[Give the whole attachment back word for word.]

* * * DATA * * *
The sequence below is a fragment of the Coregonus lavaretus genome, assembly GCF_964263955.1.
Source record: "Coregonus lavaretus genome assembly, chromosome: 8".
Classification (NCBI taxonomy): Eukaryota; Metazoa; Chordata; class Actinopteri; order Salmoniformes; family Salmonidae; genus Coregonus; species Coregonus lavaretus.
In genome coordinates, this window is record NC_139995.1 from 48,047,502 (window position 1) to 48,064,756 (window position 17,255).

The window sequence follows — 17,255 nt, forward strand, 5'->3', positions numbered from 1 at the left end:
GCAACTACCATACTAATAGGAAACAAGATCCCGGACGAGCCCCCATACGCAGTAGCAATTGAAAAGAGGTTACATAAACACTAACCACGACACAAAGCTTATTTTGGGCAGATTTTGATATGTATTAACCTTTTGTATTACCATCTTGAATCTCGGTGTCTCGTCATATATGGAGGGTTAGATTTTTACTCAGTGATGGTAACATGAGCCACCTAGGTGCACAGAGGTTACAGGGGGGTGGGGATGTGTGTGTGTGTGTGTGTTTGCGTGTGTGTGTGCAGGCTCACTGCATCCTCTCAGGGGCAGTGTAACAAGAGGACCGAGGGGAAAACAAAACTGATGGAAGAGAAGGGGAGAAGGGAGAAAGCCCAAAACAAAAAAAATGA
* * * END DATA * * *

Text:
The sequence below is a fragment of the Coregonus lavaretus genome, assembly GCF_964263955.1.
Source record: "Coregonus lavaretus genome assembly, chromosome: 8".
Classification (NCBI taxonomy): Eukaryota; Metazoa; Chordata; class Actinopteri; order Salmoniformes; family Salmonidae; genus Coregonus; species Coregonus lavaretus.
In genome coordinates, this window is record NC_139995.1 from 48,047,502 (window position 1) to 48,064,756 (window position 17,255).

The window sequence follows — 17,255 nt, forward strand, 5'->3', positions numbered from 1 at the left end:
GCAACTACCATACTAATAGGAAACAAGATCCCGGACGAGCCCCCATACGCAGTAGCAATTGAAAAGAGGTTACATAAACACTAACCACGACACAAAGCTTATTTTGGGCAGATTTTGATATGTATTAACCTTTTGTATTACCATCTTGAATCTCGGTGTCTCGTCATATATGGAGGGTTAGATTTTTACTCAGTGATGGTAACATGAGCCACCTAGGTGCACAGAGGTTACAGGGGGGTGGGGATGTGTGTGTGTGTGTGTGTTTGCGTGTGTGTGTGCAGGCTCACTGCATCCTCTCAGGGGCAGTGTAACAAGAGGACCGAGGGGAAAACAAAACTGATGGAAGAGAAGGGGAGAAGGGAGAAAGCCCAAAACAAAAAAAATGA